We realize that we are at a very early stage but we could not pass up an opportunity to get feedback from the talented people at Yale, and if we get anything out of this (even if it is a rejection) we should see it as an opportunity to improve on our goals and vision to create a lucrative and impactful future as one of Connecticut’s Biotechnology companies.

Collaborators

Feb. 14 2017 – 3:58am,

Been up for about an hour, have put a mean hurting on a mug of expresso. Thinking about what to write about this week, and then I realized something. When one works long, productive hours at some point they start questioning if their efforts are being appreciated. I’m not special, what I do is actually pretty normal. There are others who share this valiant struggle to be productive as early as possible, and I’ve met them.

I’ve learned that research driven industries have very dynamic relationship matrices, that can change even before a project is completed or even funded! It’s hard for a scientist to maintain ties while trying to cram as much research as possible. They will humor you up to a certain point and then, you have to part ways.  Teams and research funds are always changing, creating situations that you have to deal with and team members that have to be replaced. Yet none of it could be accomplished without people trusting your vision, and sharing the madness.

It’s a tough cookie trying to predict if a team will ever make it to funding their research before they have to part ways. So it is best to show appreciation to the team you have now.

Thanks for believing in me

This is their shoutout…

Meet our collaborating institutions:

Granja Marina: Economic Resiliency in the Dominican Republic and the Caribbean through Seaweed farming

Caleta background 1

So we hear a lot about International Organizations who are working on the development of coastal communities; however, we keep seeing redundancy in their models for sustainability with no avail. What does this mean? Well, they keep trying to teach an old fisherman how to fish in a sustainable matter, yet once the program is over they revert back to what they know best. Well, in case the failed attempts throughout the last decade wasn’t a clue. I have news for you, fishing is not a sustainable enterprise. I hate to break it to you, but the fact that science has pretty much eliminated natural selection from the human growing cycle makes the playing field pretty uneven when it comes to harvesting fish.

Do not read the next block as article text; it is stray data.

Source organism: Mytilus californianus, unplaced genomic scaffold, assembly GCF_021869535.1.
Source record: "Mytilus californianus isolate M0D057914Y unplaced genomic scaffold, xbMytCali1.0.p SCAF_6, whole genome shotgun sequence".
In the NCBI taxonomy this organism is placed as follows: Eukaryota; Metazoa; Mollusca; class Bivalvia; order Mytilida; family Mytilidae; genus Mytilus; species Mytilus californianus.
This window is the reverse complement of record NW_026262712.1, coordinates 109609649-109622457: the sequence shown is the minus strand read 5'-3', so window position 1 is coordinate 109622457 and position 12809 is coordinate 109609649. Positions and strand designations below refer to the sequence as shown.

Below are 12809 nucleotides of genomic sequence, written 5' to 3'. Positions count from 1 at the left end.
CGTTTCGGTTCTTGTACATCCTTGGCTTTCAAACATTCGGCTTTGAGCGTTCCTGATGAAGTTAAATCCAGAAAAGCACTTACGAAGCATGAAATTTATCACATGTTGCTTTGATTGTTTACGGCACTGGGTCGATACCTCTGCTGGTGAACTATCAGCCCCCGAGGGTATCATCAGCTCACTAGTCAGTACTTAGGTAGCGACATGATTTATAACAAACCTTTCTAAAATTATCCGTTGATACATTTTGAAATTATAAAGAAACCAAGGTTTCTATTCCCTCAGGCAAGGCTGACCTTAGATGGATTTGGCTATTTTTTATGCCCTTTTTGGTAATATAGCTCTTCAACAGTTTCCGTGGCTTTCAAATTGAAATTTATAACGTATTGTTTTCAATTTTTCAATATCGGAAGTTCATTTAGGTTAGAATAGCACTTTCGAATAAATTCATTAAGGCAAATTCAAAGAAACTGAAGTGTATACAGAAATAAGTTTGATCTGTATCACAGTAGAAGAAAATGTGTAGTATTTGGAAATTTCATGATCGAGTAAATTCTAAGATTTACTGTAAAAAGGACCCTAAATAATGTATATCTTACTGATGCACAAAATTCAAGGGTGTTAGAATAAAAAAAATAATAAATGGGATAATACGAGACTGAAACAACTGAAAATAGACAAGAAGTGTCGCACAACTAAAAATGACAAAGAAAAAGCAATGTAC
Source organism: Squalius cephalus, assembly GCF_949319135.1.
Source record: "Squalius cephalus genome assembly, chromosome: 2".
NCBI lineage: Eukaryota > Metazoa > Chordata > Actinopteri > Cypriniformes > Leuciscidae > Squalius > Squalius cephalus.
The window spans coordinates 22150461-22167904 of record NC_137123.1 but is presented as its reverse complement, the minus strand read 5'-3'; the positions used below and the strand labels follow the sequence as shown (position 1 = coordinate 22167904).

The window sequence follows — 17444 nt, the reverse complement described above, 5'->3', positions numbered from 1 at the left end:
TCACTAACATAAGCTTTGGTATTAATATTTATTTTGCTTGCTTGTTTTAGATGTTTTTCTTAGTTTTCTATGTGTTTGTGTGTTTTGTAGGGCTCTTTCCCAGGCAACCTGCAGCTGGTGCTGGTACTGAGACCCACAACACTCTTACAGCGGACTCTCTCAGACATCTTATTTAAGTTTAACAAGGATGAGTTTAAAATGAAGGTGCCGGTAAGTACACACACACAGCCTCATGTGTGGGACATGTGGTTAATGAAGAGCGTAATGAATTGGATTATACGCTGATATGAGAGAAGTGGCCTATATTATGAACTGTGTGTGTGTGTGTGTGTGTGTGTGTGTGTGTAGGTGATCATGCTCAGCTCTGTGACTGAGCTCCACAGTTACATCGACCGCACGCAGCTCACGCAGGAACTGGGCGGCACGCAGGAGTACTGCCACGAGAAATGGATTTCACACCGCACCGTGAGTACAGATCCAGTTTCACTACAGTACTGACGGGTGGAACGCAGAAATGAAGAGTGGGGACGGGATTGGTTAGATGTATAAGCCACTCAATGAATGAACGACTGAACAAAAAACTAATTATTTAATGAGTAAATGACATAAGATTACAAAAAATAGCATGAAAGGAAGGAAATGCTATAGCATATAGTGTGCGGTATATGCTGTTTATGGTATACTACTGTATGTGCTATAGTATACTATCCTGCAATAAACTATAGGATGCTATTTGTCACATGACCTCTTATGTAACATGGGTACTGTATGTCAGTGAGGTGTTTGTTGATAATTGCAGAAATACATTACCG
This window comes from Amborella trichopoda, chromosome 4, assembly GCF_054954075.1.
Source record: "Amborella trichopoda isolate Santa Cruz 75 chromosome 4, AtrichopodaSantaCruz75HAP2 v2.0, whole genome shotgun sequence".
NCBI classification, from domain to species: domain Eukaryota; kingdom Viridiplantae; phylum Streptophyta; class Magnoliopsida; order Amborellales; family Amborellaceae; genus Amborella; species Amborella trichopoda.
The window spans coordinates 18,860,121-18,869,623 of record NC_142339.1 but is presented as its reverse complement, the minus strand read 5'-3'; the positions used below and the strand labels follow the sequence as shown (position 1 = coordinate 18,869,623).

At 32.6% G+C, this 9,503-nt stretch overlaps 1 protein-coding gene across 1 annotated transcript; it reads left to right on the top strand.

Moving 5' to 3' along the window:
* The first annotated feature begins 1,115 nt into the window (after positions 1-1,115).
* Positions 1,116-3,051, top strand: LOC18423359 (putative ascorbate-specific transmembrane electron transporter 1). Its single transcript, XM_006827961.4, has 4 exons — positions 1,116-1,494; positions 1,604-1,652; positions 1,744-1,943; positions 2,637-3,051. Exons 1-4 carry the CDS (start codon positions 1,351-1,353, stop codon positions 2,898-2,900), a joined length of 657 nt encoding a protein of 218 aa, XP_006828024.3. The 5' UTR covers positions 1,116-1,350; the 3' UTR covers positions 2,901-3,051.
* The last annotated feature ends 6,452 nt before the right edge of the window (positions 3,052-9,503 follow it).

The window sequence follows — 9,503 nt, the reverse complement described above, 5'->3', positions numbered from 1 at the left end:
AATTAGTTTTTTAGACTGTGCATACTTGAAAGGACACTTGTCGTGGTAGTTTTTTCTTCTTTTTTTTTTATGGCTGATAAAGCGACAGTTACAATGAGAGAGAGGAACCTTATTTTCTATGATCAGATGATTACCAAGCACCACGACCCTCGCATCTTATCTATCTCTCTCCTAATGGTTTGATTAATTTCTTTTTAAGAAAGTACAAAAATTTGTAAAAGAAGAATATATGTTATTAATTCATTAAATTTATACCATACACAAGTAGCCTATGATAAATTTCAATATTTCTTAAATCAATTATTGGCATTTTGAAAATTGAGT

As our population grows exponentially, we are en route to wiping out most of the commercial fishing species right out of the race. Not to mention the acidification of the oceans, and unfair fishing practices carried out without any oversight have all just about made our coasts a barren and sterile ecosystem.

What we are proposing is a new way for these communities to keep on making a living from the sea, by harvesting local seaweed species. If this sounds interesting to you, we invite you to find out a bit more about our seaweed farming project. Learn about the communities in which we work, and also see which United Nation’s Sustainable Development goals we contribute to, in this informative presentation about creating climate change resiliency in the Dominican Republic and Latin America through Seaweed Aquaculture.

granja-marina-public_2017_revised